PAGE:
In Confessions, I talked about a world rooted in the cold war, in the dynamics and proxy conflicts of the U.S.–Soviet conflict. My sojourn in that war ended in 1981, a quarter of a century ago. Since then, and especially since the collapse of the USSR, the dynamics of empire have changed. The world is now more multipolar and mercantile, with China and Europe emerging to compete with the U.S. Empire is heavily driven by multinational corporations, whose interests transcend those of any particular nation-state. 3 There are new multinational institutions and trade agreements, such as the World Trade Organization (WTO) and North American Free Trade Agreement (NAFTA), and newly articulated ideologies and programs, such as neoliberalism and the structural adjustments and conditionalities imposed by the IMF. But one thing remains unchanged: the peoples of the Third World continue to suffer; their future, if anything, looks even bleaker than it did in the early 1980s.
A quarter-century ago, I saw myself as a hit man for the interests of U.S. capitalism in the struggle for control of the developing world during the cold war. Today, the EHM game is more complex, its corruption more pervasive, and its operations more fundamental to the world economy and politics. There are many more types of economic hit men, and the roles they play are far more diverse. The veneer of respectability remains a key factor; subterfuges range from money laundering and tax evasion carried out in well-appointed office suites to activities that amount to economic war crimes and result in the deaths of millions of people. The chapters that follow reveal this dark side of globalization, showing a system that depends on deception, extortion, and often violence: an officer of an offshore bank hiding hundreds of millions in stolen money, IMF advisors slashing Ghana’s education and health programs, a Chinese bureaucrat seeking oil concessions in Africa, a mercenary defending a European oil company in Nigeria, a consultant rewriting Iraqi oil law, and executives financing warlords to secure supplies of coltan ore in Congo.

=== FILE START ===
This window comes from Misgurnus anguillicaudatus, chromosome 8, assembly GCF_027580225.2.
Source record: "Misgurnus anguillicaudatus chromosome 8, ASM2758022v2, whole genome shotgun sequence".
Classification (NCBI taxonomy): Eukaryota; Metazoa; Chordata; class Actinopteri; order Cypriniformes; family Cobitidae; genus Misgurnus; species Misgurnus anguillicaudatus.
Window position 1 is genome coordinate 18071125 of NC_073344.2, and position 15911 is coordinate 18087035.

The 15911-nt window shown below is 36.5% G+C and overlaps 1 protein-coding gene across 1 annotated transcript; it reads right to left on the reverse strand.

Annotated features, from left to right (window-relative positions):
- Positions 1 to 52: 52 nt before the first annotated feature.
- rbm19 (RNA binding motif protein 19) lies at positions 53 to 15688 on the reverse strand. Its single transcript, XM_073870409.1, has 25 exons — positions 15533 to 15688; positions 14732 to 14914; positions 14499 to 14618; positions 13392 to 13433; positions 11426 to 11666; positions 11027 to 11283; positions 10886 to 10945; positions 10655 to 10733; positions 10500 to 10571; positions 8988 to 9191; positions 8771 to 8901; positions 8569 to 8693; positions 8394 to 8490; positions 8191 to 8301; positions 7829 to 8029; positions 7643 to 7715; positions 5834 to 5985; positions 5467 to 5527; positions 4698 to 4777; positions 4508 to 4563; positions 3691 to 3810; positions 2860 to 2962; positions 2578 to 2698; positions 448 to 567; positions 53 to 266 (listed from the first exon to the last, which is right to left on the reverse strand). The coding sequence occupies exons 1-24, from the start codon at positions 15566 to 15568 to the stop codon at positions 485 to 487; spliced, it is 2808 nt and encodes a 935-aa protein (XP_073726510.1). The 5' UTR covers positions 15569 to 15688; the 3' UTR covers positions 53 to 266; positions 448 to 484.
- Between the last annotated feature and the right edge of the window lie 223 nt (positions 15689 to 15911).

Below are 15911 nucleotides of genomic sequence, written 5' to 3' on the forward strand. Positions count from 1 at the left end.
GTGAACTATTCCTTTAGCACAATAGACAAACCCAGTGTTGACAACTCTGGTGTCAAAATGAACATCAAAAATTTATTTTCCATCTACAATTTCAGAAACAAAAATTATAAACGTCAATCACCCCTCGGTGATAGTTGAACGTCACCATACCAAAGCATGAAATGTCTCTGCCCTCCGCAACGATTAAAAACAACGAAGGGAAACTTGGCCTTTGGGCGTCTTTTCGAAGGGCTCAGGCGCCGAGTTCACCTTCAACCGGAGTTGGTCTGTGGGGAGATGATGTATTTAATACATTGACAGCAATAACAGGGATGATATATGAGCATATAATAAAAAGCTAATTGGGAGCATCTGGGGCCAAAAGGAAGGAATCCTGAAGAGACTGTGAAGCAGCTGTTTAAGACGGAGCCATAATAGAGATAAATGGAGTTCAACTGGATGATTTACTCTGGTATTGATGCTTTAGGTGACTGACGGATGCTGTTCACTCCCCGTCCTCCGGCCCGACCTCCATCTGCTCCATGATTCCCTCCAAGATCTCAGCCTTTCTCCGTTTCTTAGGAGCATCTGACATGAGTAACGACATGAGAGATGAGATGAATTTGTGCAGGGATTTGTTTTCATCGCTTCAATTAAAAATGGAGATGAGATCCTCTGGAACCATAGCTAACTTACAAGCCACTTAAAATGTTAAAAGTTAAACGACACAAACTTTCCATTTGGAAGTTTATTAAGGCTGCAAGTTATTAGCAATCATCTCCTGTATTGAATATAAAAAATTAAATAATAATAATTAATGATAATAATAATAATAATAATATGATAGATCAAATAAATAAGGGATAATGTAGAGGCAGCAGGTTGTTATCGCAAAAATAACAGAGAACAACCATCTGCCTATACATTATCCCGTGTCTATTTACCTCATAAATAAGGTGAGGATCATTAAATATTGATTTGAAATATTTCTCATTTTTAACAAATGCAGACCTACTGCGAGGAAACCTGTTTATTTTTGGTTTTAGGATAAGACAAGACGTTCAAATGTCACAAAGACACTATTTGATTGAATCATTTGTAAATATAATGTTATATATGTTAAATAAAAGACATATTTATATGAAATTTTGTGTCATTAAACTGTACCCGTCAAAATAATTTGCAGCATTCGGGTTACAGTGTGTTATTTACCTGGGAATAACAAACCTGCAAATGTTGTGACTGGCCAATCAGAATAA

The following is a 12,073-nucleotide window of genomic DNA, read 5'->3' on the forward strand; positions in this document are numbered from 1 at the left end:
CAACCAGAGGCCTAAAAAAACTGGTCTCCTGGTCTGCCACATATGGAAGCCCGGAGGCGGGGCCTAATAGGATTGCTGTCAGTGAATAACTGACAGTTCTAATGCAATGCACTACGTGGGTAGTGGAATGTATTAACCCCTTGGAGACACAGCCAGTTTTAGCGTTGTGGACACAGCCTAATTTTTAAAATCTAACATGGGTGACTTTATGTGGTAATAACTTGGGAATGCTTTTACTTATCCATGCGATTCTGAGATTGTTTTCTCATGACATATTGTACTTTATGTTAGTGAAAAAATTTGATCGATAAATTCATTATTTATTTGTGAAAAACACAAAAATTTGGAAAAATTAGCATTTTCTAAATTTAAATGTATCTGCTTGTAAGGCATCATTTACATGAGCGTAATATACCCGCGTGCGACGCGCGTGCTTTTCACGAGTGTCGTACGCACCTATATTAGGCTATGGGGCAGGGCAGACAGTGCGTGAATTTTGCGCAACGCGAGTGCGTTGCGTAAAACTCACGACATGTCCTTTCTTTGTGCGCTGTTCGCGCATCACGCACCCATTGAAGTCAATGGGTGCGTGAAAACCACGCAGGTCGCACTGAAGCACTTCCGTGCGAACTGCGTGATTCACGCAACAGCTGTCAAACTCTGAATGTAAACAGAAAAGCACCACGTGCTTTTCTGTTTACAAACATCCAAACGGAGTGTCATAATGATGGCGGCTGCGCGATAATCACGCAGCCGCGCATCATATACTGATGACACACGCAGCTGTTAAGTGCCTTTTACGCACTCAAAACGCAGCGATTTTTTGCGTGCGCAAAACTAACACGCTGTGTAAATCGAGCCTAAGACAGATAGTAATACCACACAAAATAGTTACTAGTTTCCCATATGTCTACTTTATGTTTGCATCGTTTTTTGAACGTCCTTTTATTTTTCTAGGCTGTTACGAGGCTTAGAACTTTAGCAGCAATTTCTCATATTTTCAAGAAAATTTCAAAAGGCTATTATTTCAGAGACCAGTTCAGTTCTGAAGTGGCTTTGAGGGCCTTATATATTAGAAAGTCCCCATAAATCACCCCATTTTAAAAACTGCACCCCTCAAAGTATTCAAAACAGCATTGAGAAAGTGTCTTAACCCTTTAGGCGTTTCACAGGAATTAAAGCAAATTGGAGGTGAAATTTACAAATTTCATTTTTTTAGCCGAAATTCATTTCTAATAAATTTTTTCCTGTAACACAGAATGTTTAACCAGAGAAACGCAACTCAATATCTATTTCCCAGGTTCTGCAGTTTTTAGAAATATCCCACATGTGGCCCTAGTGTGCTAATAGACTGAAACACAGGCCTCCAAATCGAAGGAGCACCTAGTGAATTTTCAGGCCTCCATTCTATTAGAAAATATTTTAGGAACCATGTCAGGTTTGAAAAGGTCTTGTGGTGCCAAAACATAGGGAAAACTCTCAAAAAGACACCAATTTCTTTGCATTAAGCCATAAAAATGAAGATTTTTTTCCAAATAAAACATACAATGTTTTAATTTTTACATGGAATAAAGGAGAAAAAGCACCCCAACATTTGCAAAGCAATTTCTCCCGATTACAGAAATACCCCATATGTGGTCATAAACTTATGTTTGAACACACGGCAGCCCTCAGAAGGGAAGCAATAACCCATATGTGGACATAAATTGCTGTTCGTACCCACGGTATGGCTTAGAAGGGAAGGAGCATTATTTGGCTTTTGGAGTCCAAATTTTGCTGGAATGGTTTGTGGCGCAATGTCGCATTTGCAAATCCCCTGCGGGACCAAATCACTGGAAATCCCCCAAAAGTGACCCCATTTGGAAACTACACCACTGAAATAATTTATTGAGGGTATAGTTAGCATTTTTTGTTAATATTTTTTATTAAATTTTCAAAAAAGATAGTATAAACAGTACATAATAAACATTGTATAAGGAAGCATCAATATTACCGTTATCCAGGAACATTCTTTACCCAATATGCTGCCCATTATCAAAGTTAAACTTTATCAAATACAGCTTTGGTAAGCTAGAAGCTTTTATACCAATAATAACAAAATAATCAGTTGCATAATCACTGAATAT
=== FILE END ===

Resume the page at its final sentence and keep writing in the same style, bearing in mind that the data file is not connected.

The main obstacle to compiling such stories should be obvious. Most EHMs do not think it is in their best interests to talk about their jobs. Many are still actively employed in the business. Those who have stepped away often receive pensions, consultant fees, and other perks from their former employers. They understand that whistle-blowers usually sacrifice such benefits—and sometimes much more. Most of us who have done that type of work pride ourselves on loyalty to old comrades. Once one of us decides to take the big leap—“into the cold,” to use CIA vernacular—we know we have to face the harsh reality of powerful forces arrayed to protect the institutional power of multinational corporations, global banks, government defense and security agencies, international agencies—and the small elite that runs them.
In recent years, the people charged with deceiving ordinary citizens have grown more cunning. The Pentagon Papers and the White House Watergate tapes taught them the dangers of writing and recording incriminating details. The Enron, Andersen, and WorldCom scandals, and recent allegations about CIA renditions, weapons of mass destruction deceits, and National Security Agency eavesdropping serve to reinforce policies that favor shredding. Government officials who expose a CIA agent to retaliate against her whistle-blowing spouse go unpunished. All these events lead to the ultimate deterrent to speaking the truth: those who expose the corporatocracy can expect to be assassinated—financially and by reputation, if not with a bullet.